Skaneateles sets moratorium on hydrofracking

* Mary Menapace from Coon Hill Road suggested a citizen's advisory board to study the issue of hydrofracking and how it will effect Skaneateles and its lake. Then said to town supervisor Terry Roney, "We're so glad you are an attorney, so you can decipher information collected. The more hands and brains we have on dealing with the myriad of issues with hydrofracking (the better)."

She's concerned about a stressed New York State DEC's oversight of hydrofracking and it's effects on our "Exquisite Body of Water."

* One resident stated that the oil and gas aren't going anywhere, so taking time studying the process and its effects makes sense. She also pointed out that our viewscapes are a valuable resource. How will surface water from the wells effect this?

She added that Skaneateles residents are at a disadvantage because we don't have the money to hire neutral parties to study the issue. This would give us more confidence in how to proceed she said.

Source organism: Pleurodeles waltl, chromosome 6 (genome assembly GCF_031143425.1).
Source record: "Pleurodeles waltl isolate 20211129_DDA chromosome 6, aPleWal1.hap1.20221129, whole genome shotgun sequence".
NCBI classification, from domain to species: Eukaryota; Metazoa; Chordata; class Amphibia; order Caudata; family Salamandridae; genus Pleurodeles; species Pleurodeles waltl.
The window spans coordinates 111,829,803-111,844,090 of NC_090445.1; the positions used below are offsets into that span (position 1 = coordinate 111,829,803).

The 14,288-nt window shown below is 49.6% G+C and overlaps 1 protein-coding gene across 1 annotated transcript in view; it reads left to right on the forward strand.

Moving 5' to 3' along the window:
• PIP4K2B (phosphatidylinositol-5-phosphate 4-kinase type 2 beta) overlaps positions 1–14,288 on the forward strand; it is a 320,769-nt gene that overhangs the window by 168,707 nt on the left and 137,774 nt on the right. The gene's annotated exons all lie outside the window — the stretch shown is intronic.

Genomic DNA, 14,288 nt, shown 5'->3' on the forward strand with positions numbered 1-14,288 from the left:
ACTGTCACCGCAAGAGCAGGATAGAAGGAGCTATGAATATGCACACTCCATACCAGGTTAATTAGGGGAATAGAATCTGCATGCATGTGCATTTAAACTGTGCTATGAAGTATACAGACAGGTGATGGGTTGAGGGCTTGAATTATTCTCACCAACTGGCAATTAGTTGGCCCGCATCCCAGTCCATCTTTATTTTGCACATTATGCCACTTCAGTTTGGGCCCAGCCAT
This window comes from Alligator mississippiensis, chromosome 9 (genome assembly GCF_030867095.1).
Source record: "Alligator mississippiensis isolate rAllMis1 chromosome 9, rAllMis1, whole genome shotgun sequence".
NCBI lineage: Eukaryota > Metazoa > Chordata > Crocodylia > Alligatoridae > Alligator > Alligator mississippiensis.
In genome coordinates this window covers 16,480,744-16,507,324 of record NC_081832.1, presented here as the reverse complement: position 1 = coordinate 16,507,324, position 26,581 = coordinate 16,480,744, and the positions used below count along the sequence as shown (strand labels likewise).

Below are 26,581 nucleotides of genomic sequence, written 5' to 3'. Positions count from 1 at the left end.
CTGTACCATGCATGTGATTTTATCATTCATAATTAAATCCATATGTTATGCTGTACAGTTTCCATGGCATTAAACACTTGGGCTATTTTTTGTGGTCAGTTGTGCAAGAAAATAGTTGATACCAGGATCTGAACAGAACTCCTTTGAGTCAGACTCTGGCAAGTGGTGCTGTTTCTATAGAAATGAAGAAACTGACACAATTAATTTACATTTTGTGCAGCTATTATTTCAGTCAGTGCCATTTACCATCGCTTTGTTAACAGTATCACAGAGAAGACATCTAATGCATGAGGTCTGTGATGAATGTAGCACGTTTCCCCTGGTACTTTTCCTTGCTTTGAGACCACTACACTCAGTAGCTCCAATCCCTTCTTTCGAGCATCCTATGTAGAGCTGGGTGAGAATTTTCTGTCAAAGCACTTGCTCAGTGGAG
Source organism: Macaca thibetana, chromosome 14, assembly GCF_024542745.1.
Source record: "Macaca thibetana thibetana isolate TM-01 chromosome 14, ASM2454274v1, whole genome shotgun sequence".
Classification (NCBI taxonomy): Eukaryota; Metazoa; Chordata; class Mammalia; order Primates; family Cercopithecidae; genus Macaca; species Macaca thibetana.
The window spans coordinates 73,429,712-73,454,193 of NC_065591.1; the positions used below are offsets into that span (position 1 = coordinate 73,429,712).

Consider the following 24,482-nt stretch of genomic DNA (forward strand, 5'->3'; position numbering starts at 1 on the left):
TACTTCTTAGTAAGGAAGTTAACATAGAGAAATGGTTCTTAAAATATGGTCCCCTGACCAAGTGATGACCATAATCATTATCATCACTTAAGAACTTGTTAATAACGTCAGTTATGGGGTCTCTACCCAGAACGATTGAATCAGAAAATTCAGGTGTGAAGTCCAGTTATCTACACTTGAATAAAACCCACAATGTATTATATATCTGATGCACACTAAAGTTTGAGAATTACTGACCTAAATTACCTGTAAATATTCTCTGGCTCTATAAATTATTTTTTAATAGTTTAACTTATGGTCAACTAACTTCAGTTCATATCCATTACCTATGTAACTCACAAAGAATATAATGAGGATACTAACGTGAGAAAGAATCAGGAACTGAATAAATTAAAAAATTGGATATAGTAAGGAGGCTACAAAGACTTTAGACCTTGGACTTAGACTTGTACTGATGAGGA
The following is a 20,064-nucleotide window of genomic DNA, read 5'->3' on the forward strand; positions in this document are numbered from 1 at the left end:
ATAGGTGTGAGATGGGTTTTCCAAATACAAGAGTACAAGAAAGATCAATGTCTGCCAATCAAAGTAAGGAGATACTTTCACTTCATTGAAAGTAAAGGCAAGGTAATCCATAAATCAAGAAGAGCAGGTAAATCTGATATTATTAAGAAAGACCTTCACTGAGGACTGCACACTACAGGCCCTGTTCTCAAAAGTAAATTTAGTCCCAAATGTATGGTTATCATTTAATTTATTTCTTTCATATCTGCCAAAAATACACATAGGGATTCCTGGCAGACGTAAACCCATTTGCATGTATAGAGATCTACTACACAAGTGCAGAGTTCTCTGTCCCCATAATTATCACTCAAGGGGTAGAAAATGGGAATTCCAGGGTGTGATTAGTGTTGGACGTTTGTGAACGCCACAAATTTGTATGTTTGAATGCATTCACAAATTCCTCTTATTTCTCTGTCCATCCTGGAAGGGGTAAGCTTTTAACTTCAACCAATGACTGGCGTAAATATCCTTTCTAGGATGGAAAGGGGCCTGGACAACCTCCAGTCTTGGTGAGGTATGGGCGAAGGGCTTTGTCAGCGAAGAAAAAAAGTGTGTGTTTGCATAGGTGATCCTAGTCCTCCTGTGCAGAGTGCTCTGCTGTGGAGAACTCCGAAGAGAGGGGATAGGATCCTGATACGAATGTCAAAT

* Resident Tom Halstead addressed the statement on the moratorium handed out by the town board. "I don't understand the variance," he said, meaning it's a built in loophole. Sardino said law required it. Halstead also questioned $1,000 fine; implying it was chump change to a gas company.

* A resident from State Street asked if there was a representative from the gas companies at the public hearing. No one stepped forward. He said he would rather not have a moratorium. Instead, just say "No" to hydrofracking.

* Dr. Mary Carlberg said she was concerned that the process of hydrofracking was not subject to the Clean Water Act because of a Halliburton Loop hole. She said there is a growing body of evidence that HUD and banks aren't granting mortgages to land with gas leases.

* A long time resident handed out maps of the gas leases in Central New York. She said the gas companies have no way of knowing where the frack fluid (employees have to sign a non-disclosure as to the contents) is actually going? There are concrete caps that will deteriorate in 25 years, then what, she asked. How does this fluid react with the other 526 different chemicals naturally occurring in our ground?

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